"Our country has long been a refuge for families in desperate need of safety, and most Americans are deeply proud of that history," said ACLU-NJ Public Policy Director Ari Rosmarin. "Unfortunately, with refugees' lives hanging in the balance, Governor Christie's decision seems rooted in a political desire to be seen as unwelcoming to immigrants, even if it means betraying our most important values."

The ACLU-NJ's letter to Christie and public records requests are available to read online.

The ACLU-NJ sent a letter on May 3 urging Governor Christie to reverse his administration’s decision to terminate the State’s role in resettling refugees who have fled to escape untenable conditions in their own countries. The ACLU-NJ filed public records requests with state agencies seeking details about the decision to place resettlement responsibilities solely in the hands of private organizations.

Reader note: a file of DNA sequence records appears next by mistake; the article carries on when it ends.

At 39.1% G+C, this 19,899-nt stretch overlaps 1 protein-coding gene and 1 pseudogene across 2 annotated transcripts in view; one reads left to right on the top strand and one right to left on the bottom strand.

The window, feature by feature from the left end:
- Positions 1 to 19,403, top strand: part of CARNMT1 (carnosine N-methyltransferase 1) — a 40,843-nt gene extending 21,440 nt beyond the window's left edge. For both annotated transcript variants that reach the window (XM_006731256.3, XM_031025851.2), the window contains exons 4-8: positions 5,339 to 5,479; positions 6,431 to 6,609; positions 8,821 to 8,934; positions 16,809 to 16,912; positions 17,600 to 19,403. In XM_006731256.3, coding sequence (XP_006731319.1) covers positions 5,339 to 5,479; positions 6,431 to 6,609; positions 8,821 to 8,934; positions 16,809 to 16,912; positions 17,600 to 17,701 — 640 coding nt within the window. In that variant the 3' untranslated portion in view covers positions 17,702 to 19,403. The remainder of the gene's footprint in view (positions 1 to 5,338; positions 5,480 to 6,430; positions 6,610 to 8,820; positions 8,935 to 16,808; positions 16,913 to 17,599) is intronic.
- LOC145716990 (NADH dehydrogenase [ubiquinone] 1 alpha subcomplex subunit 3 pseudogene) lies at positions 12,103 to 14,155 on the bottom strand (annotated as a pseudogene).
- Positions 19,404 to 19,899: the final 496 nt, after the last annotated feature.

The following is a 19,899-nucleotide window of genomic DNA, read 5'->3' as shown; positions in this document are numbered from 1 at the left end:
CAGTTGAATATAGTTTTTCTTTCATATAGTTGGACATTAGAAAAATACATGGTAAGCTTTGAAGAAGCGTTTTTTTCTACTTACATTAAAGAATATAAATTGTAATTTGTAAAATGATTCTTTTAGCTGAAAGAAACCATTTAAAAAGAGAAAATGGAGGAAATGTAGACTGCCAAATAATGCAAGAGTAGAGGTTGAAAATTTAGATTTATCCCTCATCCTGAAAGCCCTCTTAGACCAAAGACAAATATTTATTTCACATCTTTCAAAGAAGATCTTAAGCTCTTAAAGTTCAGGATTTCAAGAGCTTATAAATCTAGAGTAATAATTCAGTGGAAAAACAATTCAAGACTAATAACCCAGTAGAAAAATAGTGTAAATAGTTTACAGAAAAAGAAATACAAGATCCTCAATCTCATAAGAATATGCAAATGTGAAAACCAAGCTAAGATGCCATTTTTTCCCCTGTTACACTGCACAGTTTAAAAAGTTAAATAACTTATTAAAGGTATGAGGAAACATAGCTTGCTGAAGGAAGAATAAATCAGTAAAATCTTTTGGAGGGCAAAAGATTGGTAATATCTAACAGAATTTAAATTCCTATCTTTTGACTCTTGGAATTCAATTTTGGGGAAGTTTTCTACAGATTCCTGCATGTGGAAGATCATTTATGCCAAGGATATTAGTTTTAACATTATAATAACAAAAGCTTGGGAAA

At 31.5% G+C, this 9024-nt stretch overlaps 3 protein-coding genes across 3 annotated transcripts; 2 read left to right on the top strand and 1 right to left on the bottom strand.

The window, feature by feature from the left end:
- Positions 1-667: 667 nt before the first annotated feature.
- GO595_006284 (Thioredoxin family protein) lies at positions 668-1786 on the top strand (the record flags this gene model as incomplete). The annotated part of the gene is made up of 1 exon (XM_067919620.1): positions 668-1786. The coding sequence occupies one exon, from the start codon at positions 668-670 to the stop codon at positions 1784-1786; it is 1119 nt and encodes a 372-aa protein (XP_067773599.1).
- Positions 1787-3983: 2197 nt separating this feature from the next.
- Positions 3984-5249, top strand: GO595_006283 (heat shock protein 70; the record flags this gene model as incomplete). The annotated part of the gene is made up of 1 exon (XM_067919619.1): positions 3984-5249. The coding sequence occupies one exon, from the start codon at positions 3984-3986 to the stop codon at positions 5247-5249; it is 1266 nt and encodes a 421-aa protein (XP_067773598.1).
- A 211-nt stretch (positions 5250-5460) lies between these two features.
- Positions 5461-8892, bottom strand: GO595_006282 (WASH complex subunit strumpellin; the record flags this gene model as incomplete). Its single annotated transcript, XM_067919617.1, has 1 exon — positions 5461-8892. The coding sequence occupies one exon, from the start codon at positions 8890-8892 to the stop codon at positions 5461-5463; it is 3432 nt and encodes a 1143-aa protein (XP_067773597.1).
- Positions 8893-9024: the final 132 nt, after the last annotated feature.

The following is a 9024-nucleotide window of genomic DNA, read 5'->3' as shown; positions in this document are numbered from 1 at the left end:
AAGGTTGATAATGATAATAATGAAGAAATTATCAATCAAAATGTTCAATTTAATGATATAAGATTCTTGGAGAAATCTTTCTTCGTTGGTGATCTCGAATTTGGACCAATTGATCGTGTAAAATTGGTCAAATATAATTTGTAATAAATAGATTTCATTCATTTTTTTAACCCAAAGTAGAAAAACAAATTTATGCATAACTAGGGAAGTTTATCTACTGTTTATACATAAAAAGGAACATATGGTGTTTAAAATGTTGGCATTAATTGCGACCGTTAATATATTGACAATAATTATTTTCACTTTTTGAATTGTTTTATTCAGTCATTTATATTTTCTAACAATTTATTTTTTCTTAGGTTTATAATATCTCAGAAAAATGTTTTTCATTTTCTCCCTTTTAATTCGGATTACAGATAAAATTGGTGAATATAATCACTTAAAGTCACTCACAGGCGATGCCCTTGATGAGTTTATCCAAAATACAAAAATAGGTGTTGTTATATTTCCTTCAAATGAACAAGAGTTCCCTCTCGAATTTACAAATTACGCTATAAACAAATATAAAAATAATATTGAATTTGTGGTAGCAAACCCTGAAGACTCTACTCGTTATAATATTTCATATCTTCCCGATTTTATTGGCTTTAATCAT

The letter and Open Public Records Act request went to New Jersey Governor Chris Christie, and a second records request was sent to the New Jersey Department of Human Services’ Division of Family Development, which has been responsible for coordinating New Jersey’s resettlement of refugees.

“Governor Christie’s divisive and inflammatory rhetoric against refugees has been a stark contrast to New Jersey’s long tradition of welcoming people fleeing persecution and violence overseas,” said ACLU-NJ Executive Director Udi Ofer. “This is not who we are as Americans, and this is not who we are as New Jerseyans. We call on Governor Christie to stop scapegoating the very people fleeing violence and civil war and to restore New Jersey’s tradition of opening its arms to people escaping persecution.”